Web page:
Since taking office Obama has put heavy emphasis on reducing the role and number of nuclear weapons as part of a broader strategy for limiting the global spread of nuclear arms technology and containing the threat of nuclear terrorism. That strategy is being put to the test most urgently by Iran’s suspected pursuit of a nuclear bomb.
(Robert Burns is an AP National Security Writer)
Posted at Boston.com from an Associated Press report. Reprinted here for educational purposes only. May not be reproduced on other websites without permission from The Boston Globe. Visit the website at Boston.com.
1. Define the following as used in the article:
deployed nuclear weapons
strategic nuclear weapons (use the wikipedia definition for this term)
2. What pledge did President Obama make in 2009 regarding nuclear weapons?
3. President Obama asked the Pentagon to develop several “alternative approaches” to nuclear deterrence. What options will the Pentagon present to the president for his consideration?
4. a) For what reasons do Republicans oppose any cuts in the number of nuclear weapons the U.S. has deployed?
b) Are these reasonable arguments? Explain your answer.
5. a) For what reason do those who support cutting the U.S. nuclear force do so?
b) Is this a reasonable argument? Explain your answer.
6. America’s nuclear arsenal consists of the triad of weaponry: submarine-launched ballistic missiles, ground-based ballistic missiles and weapons launched from big bombers like the B-52 and the stealthy B-2.
a) What is the Obama administration’s motive for proposing delaying the development of any new ballistic missile subs that carry nuclear weapons?
b) In your opinion, is this a strong enough reason to do so? Explain your answer.
7. Nuclear disarmament refers to both the act of reducing or eliminating nuclear weapons and to the end state of a nuclear-free world, in which nuclear weapons are completely eliminated. (from wikipedia)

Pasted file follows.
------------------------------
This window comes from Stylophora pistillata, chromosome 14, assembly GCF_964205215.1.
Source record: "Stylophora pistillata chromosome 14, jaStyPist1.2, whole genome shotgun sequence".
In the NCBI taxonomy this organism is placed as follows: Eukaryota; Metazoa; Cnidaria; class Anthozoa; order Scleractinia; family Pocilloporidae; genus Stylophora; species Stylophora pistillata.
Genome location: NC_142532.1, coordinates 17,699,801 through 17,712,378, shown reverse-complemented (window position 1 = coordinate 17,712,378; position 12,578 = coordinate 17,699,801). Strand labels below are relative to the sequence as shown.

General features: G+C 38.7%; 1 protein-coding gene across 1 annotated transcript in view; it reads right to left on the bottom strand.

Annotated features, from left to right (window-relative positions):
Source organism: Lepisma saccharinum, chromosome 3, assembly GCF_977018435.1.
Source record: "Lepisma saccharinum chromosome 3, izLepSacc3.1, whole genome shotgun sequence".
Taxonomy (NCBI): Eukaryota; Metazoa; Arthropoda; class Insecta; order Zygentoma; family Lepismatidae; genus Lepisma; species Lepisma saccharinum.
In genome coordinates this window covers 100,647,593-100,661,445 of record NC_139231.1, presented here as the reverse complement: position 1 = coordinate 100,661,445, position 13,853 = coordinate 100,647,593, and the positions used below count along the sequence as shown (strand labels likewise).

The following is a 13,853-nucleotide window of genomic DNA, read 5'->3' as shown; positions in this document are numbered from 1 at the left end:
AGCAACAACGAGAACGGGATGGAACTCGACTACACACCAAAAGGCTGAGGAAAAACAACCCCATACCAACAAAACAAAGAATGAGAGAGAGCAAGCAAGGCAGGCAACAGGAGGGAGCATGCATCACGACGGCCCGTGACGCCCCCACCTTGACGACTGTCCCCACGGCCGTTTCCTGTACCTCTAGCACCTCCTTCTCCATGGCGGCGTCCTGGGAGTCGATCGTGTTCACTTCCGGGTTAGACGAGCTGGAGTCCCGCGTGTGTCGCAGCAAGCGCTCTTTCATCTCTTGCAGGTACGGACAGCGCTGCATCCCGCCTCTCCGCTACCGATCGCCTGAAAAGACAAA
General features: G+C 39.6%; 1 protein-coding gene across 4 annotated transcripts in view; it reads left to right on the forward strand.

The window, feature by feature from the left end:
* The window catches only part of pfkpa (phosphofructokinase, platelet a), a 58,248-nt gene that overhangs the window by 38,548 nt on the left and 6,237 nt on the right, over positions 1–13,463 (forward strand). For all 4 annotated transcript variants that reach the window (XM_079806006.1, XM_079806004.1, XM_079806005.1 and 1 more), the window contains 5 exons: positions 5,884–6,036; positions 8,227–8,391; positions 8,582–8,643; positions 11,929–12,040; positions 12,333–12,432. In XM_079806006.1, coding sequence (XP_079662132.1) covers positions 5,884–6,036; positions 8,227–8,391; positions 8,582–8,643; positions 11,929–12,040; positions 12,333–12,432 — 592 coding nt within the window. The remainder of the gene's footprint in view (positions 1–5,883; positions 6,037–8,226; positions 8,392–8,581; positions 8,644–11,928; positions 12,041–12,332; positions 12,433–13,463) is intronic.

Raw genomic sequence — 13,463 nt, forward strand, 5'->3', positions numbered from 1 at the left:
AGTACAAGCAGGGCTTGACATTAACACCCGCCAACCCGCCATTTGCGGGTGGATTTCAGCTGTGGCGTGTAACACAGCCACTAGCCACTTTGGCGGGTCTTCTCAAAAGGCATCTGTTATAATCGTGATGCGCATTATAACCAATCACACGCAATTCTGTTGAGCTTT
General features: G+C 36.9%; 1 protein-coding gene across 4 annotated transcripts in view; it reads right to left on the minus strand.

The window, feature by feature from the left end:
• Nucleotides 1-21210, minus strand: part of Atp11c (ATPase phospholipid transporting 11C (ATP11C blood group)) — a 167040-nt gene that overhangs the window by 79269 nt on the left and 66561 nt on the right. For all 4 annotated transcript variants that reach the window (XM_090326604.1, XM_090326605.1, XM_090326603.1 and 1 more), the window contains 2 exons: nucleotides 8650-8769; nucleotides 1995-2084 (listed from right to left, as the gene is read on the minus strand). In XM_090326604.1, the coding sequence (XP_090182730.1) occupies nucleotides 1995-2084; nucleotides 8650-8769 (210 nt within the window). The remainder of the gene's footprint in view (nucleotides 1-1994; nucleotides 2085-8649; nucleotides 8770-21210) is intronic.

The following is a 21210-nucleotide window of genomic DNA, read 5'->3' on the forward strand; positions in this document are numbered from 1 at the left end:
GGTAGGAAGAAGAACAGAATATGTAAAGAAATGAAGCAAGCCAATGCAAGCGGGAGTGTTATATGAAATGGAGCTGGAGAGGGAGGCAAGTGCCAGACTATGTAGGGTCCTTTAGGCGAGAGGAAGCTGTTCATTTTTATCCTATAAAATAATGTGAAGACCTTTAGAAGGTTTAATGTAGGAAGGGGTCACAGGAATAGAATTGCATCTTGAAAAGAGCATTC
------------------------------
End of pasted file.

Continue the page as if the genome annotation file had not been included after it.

Consider the nuclear weapons programs of Iran and North Korea. For each of the following statements made in a commentary on nuclear weapons, state whether you agree or disagree. Explain your answers:
a) __________________ “But the only country we can disarm is our own. The only countries we might be able to persuade to disarm are countries that intend no harm in the first place. Those that do intend harm would be delighted to have all their victims disarmed.”
b) __________________ “In the real world, the question of whether nuclear disarmament is desirable is irrelevant because it’s simply not possible, except in words — and we’d truly be fools to accept such words at the risk of our lives.”
c) __________________ “Even if every nuclear weapon on the planet were destroyed — and how could we be sure that had happened? — it still wouldn’t destroy the knowledge of how to make nuclear weapons. Countries with aggressive intentions need only choose the time when they would put their knowledge of nuclear weapons to use, and have the world at their mercy.”
New START Treaty:
- New START (for Strategic Arms Reduction Treaty) is a nuclear arms reduction treaty between the United States of America and the Russian Federation. It was signed on April 8, 2010, and entered into force on February 5, 2011. It is expected to last at least until 2021.
- New START replaced the Treaty of Moscow (SORT), which was due to expire in December 2012.
- Under terms of the treaty, the number of strategic nuclear missile launchers will be reduced by half. A new inspection and verification regime will be established, replacing the SORT mechanism. It does not limit the number of operationally inactive stockpiled nuclear warheads, that remain in the high thousands in both the Russian and American inventories. (from wikipedia)
How Republicans and Republican presidential candidates stand on the issue:
- Republicans seem unlikely to support a reduction.
- “These numbers represent another step by this administration blindly down the road to zero, all without a single reduction in arms from others around the world, or a thawing of the overall threat environment we live in today,” Rep. Mike Turner, R-Ohio, the Strategic Forces subcommittee chairman of the House Armed Services Committee, told Fox News. “Furthermore, he’s abandoning his promise to the Congress of modernizing our nuclear deterrent. The continued dismantlement of our armed forces, and abandonment of our allies by this administration, is dangerous to say the least.”
- The Republican candidates for president have not shown support for reducing the nuclear warheads. For example, Mitt Romney, Rick Santorum and Newt Gingrich have said they oppose the New START Treaty and its requirement that the U.S. reduce its nuclear arsenal to 1,550 warheads. (from an article at stltoday.com)